A disappointment

Did Boris Johnson mean it when he made reference to getting immigration under control? It seems he didn’t mean it, as his recent statements contradicted what he was saying during all the Brexit confusion.

Even as he spoke about ‘getting the numbers down’ he made a deal with the EU that, for the foreseeable future, there will still be ‘Free Movement” between the UK and the EU, a policy which has guaranteed the entry of large numbers of immigrants.

The Labour Party has even more radical policy changes in mind:

The opposition Labour Party, for example, has voted at its most recent party conference to not just to allow Free Movement immigration from the European Union to continue, regardless of Brexit, but to extend Free Movement to other countries around the world, shut down all detention centres, and — perhaps not for unrelated reasons — extend the vote to all non-citizens resident in the country; moves Home Secretary Priti Patel believes could increase annual net immigration to an astonishing 840,000 a year.

Breitbart London (@BreitbartLondon) September 26, 2019

Imagine that many new arrivals in a small island nation like the UK. It seems that there is a housing shortage as it is. It seems as though there is some kind of mania compelling this obsession with importing immigrants en masse. And it’s the same in all parts of former Christendom. What will it take to bring some kind of common sense back before the situation is beyond repair?

The people make the place as I’ve said so often, and soon if the indigenous peoples of Britain and Northern Ireland are outnumbered and with their low birthrate, they may be headed for oblivion. This saddens me immensely; I think that the English or British have been people of high accomplishment, and they created a country that rightfully drew admiration for their achievements.

The one-world agenda has little to offer on the positive side, and it will mean a much less “diverse” world when everyone is thrown into the one-world ‘blender’, making for far less varied world than then one into which we were born.

And then the leaders of the leftist Welsh political party Plaid Cymru are saying they want to make their whole country, small as it is (population 3 million) into a ”sanctuary country” for the world. If that happens, Wales will slowly or quickly see the loss of their unique people and culture — and their country will be another overcrowded, overstressed country. But will there even be ”countries” in the former Christendom, or will we all be ”world citizens”, of no fixed character?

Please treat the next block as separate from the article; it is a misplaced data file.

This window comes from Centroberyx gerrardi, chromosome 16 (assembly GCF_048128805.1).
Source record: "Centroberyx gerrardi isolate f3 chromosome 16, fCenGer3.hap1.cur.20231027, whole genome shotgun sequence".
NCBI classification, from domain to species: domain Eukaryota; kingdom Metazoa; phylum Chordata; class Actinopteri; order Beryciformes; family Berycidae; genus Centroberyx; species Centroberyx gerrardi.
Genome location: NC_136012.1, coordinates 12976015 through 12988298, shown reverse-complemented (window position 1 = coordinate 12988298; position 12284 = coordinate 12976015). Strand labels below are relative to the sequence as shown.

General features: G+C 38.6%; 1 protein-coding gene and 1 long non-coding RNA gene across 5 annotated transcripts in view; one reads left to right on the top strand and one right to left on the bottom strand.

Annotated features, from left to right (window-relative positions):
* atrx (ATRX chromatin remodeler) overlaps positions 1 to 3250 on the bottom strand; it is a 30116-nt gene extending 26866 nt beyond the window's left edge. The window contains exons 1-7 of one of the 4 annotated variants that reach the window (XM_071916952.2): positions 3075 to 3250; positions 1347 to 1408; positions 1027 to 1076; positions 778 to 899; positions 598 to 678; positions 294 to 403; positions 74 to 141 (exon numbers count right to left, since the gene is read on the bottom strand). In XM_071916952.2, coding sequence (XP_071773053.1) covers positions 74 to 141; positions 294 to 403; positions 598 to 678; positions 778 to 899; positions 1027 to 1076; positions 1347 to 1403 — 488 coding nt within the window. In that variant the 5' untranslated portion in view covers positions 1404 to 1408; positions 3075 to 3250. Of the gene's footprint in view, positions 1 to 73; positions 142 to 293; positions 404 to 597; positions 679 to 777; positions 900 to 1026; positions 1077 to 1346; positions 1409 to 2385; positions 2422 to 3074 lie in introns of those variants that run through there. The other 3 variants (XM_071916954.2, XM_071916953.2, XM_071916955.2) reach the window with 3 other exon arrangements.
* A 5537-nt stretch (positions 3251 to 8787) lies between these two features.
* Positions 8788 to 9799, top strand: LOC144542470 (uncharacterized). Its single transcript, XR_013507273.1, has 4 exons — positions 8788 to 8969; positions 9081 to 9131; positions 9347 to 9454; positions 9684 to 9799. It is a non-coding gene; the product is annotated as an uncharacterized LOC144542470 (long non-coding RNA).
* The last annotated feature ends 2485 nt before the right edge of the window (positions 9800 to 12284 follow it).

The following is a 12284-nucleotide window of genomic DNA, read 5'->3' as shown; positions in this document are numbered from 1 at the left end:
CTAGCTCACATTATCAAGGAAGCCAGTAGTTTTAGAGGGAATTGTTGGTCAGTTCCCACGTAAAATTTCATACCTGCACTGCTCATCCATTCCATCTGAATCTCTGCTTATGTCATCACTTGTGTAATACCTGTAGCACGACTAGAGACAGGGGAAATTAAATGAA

Or can a people preserve their ethnic identity in spite of no longer having a geographical territory to be themselves, and continue their culture, and their religion and folkways?

In considering that situation, which seems to be in the cards for so much of the Western world, I think of our Cajun people in Louisiana, who, having been colonists in Nova Scotia back in the 18th century, found themselves displaced, removed, and scattered. That event was in 1755, and it is still referred to as the ‘Grand Derangement‘. A good many of the displaced Acadian French people settled in Louisiana, as most Americans know. So many of the Acadians or ‘Cajuns’ maintain a strong sense of being who they are despite being a definite minority. But they and the local Anglo-American population of Louisiana are not at odds; they are not hopelessly disparate peoples. Most Cajuns are very loyal to America; there is not the sense of alienation, and no chips on shoulders or grievance mentality. For the most part there is little friction if any.

If only it would always work out that way. If.

Could this situation be replicated in Europe, or this country, as we head towards being minorities in our own native lands?

I ponder about this, and I have my own sense of what the future may hold.

I was just reading news commentary about the decline and ‘Grand Remplacement’ of ‘Old Stock Canadians’, which includes the French Canadian population, the Anglo-Celtic Canadians, and others (Ukrainians, Russsians, et al.) It seems as if we are all in the same boat, despite any ethnic or cultural differences among the European descendants. But can a culture and a sense of peoplehood survive in a “polyglot boarding house” as someone termed it?

It’s disappointing to witness Boris Johnson in his self-identified role as a ‘pro-immigration politician.’ But then I think few people expected anything different from him, with Brexit being the more pressing issue for many UK voters.

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